James Johnson (artist)

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James Johnson
People fill a shadowed street lined with shops and houses in a mixture of architectural styles, leading towards a sunlit church tower
Redcliffe Street, oil on canvas, c. 1825
Born 1803
Downend, Bristol
Died 1834
Bath, Somerset
Nationality English
Known for Architectural drawing, Watercolour, Oil painting

James Johnson (1803–34) was an English architectural draughtsman, watercolourist and oil painter who was a member of the Bristol School of artists. He contributed nearly 50 drawings of scenes from Bristol, England to the topographical collection of George Weare Braikenridge.[1][2] The Braikenridge Collection makes Bristol's early 19th century appearance one of the best documented of any English city.[3][4] Johnson was also a painter of poetic landscapes in oil.[1]

Johnson was born in 1803 at Downend near Bristol. His father was a publican. By 1819 he was producing drawings, and he exhibited a landscape at the Royal Academy in 1822.[1] In Bristol he participated in the evening sketching meetings of the Bristol School,[2] and in 1823 he collaborated with Francis Danby and Samuel Jackson in a lithography project.[5]

In 1824 Johnson was one of the organisers of the exhibition of local artists at the new Bristol Institution. However finding it difficult to sell his work he moved to London in 1825 - "starved out" of Bristol, according to John Eagles, a fellow member of the Bristol School. He exhibited landscapes at the Royal Academy again in 1825 and 1826.[1]

In 1826 he returned to Bristol and then moved to Bath, Somerset, where he became a teacher of drawing.[2] However he continued to produce Bristol drawings for Braikenridge, including some very fine watercolours of church interiors in 1828.[1] He died in Bath in 1834 after throwing himself from a window.[2]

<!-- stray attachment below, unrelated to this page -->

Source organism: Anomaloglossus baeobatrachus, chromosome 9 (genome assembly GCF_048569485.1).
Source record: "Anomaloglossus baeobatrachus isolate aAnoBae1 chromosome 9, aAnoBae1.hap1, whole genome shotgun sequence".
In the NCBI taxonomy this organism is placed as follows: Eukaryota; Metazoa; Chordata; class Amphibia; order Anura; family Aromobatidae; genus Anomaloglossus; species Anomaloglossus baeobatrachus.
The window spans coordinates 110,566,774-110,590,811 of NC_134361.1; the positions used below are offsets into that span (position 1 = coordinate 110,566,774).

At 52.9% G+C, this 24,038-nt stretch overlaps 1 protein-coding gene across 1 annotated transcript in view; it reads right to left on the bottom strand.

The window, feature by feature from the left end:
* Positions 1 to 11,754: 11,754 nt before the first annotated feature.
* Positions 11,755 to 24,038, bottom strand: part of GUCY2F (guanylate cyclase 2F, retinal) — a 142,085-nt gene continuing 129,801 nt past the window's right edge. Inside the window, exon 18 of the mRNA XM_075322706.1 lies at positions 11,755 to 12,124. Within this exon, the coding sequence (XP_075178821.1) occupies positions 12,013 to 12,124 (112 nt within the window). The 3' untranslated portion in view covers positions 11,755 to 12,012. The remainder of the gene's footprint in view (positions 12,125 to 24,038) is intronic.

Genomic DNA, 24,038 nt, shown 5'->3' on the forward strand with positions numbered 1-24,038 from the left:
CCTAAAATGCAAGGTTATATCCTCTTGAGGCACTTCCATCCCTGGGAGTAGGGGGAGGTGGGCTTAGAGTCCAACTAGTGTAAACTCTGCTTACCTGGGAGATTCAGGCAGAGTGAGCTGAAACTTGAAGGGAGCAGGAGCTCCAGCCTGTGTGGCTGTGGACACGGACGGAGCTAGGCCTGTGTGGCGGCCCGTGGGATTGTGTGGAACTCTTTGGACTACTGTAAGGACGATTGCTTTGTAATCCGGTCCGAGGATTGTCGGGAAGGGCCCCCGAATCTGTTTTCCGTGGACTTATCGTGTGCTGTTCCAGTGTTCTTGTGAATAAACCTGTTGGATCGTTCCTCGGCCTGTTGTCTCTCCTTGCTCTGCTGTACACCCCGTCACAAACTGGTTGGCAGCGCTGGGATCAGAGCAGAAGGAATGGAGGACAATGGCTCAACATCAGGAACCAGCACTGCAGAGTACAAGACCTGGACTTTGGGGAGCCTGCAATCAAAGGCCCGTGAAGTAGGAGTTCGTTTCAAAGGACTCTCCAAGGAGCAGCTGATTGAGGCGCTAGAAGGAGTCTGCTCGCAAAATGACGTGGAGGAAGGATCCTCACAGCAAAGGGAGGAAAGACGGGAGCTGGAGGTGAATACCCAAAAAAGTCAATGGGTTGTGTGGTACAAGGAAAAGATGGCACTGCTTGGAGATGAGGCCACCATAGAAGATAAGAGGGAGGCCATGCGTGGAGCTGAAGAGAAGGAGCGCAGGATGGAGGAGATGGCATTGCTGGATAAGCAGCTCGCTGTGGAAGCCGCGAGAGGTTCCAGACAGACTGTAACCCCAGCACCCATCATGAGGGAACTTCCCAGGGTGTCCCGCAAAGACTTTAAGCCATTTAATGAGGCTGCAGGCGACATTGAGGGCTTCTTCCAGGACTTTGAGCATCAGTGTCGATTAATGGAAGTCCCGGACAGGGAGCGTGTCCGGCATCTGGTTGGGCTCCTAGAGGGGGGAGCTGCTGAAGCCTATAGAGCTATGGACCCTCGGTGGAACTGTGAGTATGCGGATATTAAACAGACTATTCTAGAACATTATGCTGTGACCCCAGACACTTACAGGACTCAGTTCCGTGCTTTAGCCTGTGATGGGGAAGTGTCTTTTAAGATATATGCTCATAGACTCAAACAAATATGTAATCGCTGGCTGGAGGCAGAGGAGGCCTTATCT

The Braikenridge Collection is in the Bristol City Museum and Art Gallery.[6] The Tate Gallery has one of his romantic landscape oil paintings, The Tranquil Lake: Sunset Seen through a Ruined Abbey,[2] which has been called one of the finest landscapes of the Bristol School[1]

References[edit]

  1. ^ a b c d e f Greenacre, Francis (1973). The Bristol School of Artists: Francis Danby and Painting in Bristol 1810–1840 (exhibition catalogue). Bristol: City Art Gallery, Bristol. pp. 165–169. 
  2. ^ a b c d e Stoddard, Sheena (2001). Bristol before the Camera: The City in 1820–30. Bristol: Redcliffe. p. 107. ISBN 1-900178-68-0. 
  3. ^ Gomme, A.; Jenner, M.; Little, B. (1979). Bristol: an architectural history. London: Lund Humphries. p. 11. ISBN 0-85331-409-8. 
  4. ^ Foyle, Andrew (2004). Pevsner Architectural Guide, Bristol. New Haven: Yale University Press. p. 19. ISBN 0-300-10442-1. 
  5. ^ Matthew, H.C.G.; Harrison, Brian (2004). Oxford Dictionary of National Biography, Vol. 29. New York: Oxford University Press. p. 522. ISBN 0-19-861379-2. 
  6. ^ Stoddard, Sheena (2001). Bristol before the Camera: The City in 1820–30. Bristol: Redcliffe. p. 5. ISBN 1-900178-68-0. 

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